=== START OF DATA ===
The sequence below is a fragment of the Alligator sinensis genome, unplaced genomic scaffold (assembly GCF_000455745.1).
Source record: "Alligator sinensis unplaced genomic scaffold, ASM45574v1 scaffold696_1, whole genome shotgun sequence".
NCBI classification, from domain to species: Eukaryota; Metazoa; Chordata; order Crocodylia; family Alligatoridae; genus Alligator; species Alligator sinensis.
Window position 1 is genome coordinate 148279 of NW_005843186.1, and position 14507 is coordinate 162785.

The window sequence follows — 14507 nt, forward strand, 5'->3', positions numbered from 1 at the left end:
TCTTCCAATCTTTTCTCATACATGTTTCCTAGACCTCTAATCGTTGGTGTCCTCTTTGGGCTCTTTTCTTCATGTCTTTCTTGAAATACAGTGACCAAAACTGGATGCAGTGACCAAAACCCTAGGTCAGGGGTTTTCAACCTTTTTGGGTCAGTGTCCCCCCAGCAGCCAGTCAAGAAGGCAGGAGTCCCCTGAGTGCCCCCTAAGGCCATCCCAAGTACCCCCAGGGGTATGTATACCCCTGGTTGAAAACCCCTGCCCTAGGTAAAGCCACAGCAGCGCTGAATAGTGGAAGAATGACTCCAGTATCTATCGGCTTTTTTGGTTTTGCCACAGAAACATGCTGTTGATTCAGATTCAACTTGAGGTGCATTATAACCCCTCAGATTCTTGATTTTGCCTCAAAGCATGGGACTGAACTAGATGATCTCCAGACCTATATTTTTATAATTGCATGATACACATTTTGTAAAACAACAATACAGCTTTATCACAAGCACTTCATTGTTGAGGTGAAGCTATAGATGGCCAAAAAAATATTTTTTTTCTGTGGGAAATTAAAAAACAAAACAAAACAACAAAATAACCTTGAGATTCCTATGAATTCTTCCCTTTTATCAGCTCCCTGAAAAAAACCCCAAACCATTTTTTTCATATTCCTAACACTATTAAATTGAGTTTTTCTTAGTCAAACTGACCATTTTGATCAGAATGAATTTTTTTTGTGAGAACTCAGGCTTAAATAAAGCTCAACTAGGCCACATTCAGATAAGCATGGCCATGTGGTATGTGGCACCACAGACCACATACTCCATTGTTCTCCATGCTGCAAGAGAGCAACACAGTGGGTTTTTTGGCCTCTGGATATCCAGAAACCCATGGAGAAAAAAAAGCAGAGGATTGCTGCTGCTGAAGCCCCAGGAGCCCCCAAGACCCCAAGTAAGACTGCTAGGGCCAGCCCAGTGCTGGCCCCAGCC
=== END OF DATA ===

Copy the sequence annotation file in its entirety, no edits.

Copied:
The sequence below is a fragment of the Alligator sinensis genome, unplaced genomic scaffold (assembly GCF_000455745.1).
Source record: "Alligator sinensis unplaced genomic scaffold, ASM45574v1 scaffold696_1, whole genome shotgun sequence".
NCBI classification, from domain to species: Eukaryota; Metazoa; Chordata; order Crocodylia; family Alligatoridae; genus Alligator; species Alligator sinensis.
Window position 1 is genome coordinate 148279 of NW_005843186.1, and position 14507 is coordinate 162785.

The window sequence follows — 14507 nt, forward strand, 5'->3', positions numbered from 1 at the left end:
TCTTCCAATCTTTTCTCATACATGTTTCCTAGACCTCTAATCGTTGGTGTCCTCTTTGGGCTCTTTTCTTCATGTCTTTCTTGAAATACAGTGACCAAAACTGGATGCAGTGACCAAAACCCTAGGTCAGGGGTTTTCAACCTTTTTGGGTCAGTGTCCCCCCAGCAGCCAGTCAAGAAGGCAGGAGTCCCCTGAGTGCCCCCTAAGGCCATCCCAAGTACCCCCAGGGGTATGTATACCCCTGGTTGAAAACCCCTGCCCTAGGTAAAGCCACAGCAGCGCTGAATAGTGGAAGAATGACTCCAGTATCTATCGGCTTTTTTGGTTTTGCCACAGAAACATGCTGTTGATTCAGATTCAACTTGAGGTGCATTATAACCCCTCAGATTCTTGATTTTGCCTCAAAGCATGGGACTGAACTAGATGATCTCCAGACCTATATTTTTATAATTGCATGATACACATTTTGTAAAACAACAATACAGCTTTATCACAAGCACTTCATTGTTGAGGTGAAGCTATAGATGGCCAAAAAAATATTTTTTTTCTGTGGGAAATTAAAAAACAAAACAAAACAACAAAATAACCTTGAGATTCCTATGAATTCTTCCCTTTTATCAGCTCCCTGAAAAAAACCCCAAACCATTTTTTTCATATTCCTAACACTATTAAATTGAGTTTTTCTTAGTCAAACTGACCATTTTGATCAGAATGAATTTTTTTTGTGAGAACTCAGGCTTAAATAAAGCTCAACTAGGCCACATTCAGATAAGCATGGCCATGTGGTATGTGGCACCACAGACCACATACTCCATTGTTCTCCATGCTGCAAGAGAGCAACACAGTGGGTTTTTTGGCCTCTGGATATCCAGAAACCCATGGAGAAAAAAAAGCAGAGGATTGCTGCTGCTGAAGCCCCAGGAGCCCCCAAGACCCCAAGTAAGACTGCTAGGGCCAGCCCAGTGCTGGCCCCAGCC